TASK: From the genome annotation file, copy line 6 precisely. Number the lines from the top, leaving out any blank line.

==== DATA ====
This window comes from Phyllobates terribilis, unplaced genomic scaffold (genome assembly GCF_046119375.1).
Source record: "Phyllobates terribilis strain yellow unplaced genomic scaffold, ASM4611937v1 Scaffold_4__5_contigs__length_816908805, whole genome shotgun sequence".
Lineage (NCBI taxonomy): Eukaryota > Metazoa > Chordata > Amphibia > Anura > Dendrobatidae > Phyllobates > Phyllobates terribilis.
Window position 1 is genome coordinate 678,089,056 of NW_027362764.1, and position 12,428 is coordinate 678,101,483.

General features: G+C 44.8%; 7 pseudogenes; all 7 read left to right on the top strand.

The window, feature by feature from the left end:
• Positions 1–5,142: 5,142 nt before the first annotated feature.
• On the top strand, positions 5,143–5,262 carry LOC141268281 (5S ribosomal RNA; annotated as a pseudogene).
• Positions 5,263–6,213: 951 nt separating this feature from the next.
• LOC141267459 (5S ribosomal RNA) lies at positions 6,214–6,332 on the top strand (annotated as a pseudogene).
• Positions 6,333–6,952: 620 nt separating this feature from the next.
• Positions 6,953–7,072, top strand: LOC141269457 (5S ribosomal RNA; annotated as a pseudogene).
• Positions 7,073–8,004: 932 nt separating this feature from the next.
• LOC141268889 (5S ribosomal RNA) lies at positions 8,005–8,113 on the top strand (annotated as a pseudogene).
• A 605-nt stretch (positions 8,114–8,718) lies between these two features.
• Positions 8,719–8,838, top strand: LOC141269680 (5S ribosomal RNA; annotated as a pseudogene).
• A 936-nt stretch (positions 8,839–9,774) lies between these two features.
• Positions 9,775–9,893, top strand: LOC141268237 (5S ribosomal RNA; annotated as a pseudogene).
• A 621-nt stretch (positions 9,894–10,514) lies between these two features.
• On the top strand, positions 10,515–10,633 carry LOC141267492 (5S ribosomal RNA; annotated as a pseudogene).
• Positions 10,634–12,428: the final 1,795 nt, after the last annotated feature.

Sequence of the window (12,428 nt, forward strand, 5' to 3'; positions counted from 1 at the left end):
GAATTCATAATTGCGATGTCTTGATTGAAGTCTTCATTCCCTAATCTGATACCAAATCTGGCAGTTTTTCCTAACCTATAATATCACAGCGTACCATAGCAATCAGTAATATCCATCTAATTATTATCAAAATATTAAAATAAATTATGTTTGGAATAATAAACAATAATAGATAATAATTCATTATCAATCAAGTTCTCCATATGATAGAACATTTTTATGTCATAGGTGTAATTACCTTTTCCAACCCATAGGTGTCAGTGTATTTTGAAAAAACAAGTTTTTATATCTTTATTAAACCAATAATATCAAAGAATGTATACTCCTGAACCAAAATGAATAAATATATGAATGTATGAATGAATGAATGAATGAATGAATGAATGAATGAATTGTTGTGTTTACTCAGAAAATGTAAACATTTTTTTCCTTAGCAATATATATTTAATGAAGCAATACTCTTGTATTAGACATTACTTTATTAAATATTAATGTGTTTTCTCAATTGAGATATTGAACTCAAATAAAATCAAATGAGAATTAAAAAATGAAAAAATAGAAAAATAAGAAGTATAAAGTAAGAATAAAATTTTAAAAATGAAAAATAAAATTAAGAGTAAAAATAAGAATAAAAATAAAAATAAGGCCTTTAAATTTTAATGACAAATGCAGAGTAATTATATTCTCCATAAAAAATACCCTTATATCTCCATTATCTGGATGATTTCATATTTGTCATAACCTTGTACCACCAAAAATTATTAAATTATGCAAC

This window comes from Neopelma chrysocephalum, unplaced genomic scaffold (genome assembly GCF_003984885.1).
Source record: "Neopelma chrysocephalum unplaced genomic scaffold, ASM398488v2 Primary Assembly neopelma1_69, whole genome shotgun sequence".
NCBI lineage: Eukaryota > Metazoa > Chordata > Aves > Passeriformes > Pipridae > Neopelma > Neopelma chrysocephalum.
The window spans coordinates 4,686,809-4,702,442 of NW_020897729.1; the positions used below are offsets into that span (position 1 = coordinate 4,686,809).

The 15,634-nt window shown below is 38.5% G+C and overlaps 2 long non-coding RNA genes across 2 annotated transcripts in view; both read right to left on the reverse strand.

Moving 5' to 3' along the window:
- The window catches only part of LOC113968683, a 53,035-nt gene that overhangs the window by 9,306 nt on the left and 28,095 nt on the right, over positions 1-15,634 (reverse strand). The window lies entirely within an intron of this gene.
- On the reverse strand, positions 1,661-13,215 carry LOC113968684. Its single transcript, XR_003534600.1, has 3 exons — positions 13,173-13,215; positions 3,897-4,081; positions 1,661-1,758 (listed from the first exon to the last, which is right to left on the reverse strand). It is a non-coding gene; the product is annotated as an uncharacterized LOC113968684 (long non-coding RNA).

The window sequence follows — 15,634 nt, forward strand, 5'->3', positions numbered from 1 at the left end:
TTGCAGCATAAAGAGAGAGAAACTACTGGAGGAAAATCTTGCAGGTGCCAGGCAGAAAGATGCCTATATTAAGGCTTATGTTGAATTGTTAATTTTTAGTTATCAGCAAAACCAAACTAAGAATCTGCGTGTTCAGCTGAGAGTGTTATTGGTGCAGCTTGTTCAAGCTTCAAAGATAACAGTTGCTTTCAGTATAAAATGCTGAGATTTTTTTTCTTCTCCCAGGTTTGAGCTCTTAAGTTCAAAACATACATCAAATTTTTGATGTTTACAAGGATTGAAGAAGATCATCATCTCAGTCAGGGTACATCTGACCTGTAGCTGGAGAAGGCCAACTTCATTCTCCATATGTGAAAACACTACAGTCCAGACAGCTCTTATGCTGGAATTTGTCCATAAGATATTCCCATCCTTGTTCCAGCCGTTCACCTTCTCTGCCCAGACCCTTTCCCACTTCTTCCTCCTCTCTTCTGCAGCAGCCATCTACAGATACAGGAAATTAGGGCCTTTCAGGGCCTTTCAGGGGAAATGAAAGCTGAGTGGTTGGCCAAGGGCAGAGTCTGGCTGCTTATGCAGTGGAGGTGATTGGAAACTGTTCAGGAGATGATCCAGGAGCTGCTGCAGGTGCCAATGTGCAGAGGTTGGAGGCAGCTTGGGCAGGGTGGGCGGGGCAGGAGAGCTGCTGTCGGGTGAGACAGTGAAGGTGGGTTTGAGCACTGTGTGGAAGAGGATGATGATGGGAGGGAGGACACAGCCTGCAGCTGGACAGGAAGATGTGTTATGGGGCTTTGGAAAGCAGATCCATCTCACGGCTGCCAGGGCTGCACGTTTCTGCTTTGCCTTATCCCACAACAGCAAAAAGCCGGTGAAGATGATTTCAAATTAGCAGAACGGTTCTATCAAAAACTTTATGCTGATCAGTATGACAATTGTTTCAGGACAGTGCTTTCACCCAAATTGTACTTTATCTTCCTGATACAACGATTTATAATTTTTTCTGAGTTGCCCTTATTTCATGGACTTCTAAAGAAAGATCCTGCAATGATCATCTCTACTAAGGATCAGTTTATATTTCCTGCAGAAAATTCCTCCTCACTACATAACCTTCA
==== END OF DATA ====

The window, feature by feature from the left end: